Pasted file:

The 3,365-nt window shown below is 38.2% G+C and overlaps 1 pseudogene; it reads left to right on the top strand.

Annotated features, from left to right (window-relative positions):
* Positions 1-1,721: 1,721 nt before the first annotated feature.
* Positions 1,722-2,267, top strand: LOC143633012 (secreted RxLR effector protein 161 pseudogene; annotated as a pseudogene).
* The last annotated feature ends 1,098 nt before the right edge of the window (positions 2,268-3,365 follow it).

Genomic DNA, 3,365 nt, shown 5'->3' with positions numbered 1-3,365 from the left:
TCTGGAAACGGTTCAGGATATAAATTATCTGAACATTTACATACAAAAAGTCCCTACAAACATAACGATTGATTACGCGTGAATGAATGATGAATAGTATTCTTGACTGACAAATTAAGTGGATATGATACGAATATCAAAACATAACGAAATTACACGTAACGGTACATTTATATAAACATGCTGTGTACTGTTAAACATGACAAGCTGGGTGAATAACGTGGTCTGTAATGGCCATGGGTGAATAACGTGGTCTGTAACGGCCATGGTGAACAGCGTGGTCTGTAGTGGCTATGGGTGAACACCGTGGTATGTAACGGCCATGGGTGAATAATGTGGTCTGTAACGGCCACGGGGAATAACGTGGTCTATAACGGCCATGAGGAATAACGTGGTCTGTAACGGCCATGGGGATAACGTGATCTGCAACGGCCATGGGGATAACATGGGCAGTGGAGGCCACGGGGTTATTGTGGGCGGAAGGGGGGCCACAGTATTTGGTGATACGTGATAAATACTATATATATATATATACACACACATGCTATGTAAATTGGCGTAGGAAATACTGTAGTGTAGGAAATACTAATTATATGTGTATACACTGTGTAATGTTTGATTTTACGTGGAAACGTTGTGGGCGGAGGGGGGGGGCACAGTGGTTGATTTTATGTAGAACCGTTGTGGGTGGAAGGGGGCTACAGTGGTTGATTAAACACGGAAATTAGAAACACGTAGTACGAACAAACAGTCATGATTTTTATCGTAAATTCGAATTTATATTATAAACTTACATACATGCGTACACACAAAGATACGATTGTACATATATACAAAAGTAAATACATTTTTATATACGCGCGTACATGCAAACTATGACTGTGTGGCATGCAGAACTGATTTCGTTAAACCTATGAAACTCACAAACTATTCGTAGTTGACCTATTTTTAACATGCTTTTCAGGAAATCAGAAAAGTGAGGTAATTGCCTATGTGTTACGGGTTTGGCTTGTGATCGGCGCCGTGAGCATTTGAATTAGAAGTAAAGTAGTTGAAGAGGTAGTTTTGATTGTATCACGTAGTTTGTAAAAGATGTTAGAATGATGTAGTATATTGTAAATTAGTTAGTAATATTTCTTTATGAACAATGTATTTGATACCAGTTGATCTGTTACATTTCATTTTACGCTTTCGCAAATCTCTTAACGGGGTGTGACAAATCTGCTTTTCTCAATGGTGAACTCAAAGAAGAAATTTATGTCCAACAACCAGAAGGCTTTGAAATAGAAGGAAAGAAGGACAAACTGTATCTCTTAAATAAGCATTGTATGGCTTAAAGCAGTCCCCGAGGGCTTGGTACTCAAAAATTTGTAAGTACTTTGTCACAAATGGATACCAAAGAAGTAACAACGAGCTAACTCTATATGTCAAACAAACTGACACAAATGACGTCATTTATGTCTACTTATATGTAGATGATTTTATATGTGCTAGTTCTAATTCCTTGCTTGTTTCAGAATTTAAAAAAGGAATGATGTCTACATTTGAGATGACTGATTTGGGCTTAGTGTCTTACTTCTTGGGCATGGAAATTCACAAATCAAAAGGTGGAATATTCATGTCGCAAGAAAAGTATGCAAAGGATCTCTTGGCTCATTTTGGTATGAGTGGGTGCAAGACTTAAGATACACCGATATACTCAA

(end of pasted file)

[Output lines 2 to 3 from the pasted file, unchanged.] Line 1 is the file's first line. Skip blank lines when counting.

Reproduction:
Annotated features, from left to right (window-relative positions):
* Positions 1-1,721: 1,721 nt before the first annotated feature.